Pediatric parenting stress and its relation to depressive symptoms and fear of hypoglycemia in parents of young children with type 1 diabetes mellitus.

Division of Behavioral Pediatrics, University of Kansas Medical Center, Kansas City, KS 66160-7330, USA.
Journal of Clinical Psychology in Medical Settings (Impact Factor: 1.49). 06/2011; 18(4):345-52. DOI: 10.1007/s10880-011-9256-1
Source: PubMed

ABSTRACT Parents of young children with type 1 diabetes (T1DM) maintain full responsibility for their child's daily diabetes self-care and thus may be vulnerable to experiencing parenting stress. This study examined several psychological correlates of pediatric parenting stress in parents of young children with T1DM. Parents of 39 young children with T1DM (ages 2-7 years) completed measures of pediatric parenting stress, mealtime behavior problems, depressive symptoms, and fear of hypoglycemia. For parents of young children, higher stress frequency and difficulty were associated with higher parental depressive symptoms and fear. Regression analyses identified that 58% of the variance in stress frequency was associated with parental depressive symptoms. For stress difficulty, 68% of the variance was associated with parental depressive symptoms and fear. Pediatric parenting stress is common in parents of young children with T1DM. Stress and the psychological correlates measured in this study are amenable to intervention and should be regularly assessed in parents of young children with T1DM.

  • Source
    Pediatric Diabetes 09/2014; 15 Suppl 20:77-85. · 2.13 Impact Factor
  • [Show abstract] [Hide abstract]
    ABSTRACT: The incidence of type 1 diabetes (T1D) in young children (age <6 years) is rising. Diabetes management guidelines offered by the American Diabetes Association and health care teams understandably place a high burden of responsibility on caregivers to check young children's blood glucose levels, administer insulin, and monitor diet and physical activity with the ultimate goal of maintaining tight glycemic control. Unfortunately, this tight control is needed during a vulnerable developmental period when behavior is unpredictable, T1D can be physiologically difficult to control, parenting stress can be elevated, and caregivers are strained by normal child caretaking routines. Despite the potentially different management needs, specific education and clinical services for managing diabetes in young children are rarely offered, and behavioral research with this young child age group has been limited in scope and quantity. Research findings pertinent to young children with T1D are reviewed, and potential clinical implications, as well as areas for future research, are discussed.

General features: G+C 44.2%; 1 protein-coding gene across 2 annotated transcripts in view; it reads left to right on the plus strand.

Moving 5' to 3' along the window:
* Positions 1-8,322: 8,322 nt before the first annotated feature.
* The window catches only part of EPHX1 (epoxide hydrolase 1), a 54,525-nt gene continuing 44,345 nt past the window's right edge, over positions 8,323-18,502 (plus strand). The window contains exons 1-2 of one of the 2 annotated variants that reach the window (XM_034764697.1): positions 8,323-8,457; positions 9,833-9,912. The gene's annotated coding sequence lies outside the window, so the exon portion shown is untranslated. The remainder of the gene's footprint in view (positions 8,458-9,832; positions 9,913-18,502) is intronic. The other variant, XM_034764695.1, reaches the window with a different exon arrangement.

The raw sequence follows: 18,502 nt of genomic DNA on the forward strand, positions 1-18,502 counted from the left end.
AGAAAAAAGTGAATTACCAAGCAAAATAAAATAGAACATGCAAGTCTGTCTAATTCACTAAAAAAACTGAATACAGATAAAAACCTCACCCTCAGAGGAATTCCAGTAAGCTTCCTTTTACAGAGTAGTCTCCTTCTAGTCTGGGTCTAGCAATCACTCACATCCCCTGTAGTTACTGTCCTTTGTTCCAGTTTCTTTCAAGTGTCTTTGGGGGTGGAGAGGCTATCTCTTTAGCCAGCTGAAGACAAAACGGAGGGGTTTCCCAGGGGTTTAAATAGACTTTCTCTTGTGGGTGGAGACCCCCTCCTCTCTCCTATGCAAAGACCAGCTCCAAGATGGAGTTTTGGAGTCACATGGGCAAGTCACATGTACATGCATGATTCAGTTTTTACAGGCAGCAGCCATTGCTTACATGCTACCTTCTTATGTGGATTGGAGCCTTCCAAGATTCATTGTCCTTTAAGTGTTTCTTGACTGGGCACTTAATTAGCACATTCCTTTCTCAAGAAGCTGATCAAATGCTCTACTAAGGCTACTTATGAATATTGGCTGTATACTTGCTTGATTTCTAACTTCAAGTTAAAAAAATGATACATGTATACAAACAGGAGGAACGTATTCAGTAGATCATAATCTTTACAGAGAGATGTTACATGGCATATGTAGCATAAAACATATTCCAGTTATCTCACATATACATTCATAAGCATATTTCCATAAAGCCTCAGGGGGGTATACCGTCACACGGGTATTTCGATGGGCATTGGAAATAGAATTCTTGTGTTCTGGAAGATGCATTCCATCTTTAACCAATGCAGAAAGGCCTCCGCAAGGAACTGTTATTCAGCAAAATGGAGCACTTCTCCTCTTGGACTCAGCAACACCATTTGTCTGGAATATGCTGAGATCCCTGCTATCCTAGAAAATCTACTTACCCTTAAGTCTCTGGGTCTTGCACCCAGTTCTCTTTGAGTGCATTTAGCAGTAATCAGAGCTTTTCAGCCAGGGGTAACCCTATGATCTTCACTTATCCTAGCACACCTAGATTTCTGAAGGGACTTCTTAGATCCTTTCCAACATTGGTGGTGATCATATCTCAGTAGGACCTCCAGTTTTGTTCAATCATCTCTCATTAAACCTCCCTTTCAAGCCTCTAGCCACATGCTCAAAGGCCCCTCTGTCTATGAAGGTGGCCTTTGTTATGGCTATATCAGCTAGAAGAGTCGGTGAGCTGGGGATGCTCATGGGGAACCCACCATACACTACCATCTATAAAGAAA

Current Diabetes Reports 09/2014; 14(9):520. · 3.38 Impact Factor
  • Source
    [Show abstract] [Hide abstract]
    ABSTRACT: The aim of this study is to determine if parental hypoglycaemia fear is associated with worse glycaemic control and increased resource utilisation and to identify risk factors for increased hypoglycaemia fear.
    Journal of Paediatrics and Child Health 06/2014; · 1.19 Impact Factor

Full-text (2 Sources)

Available from
Jul 11, 2014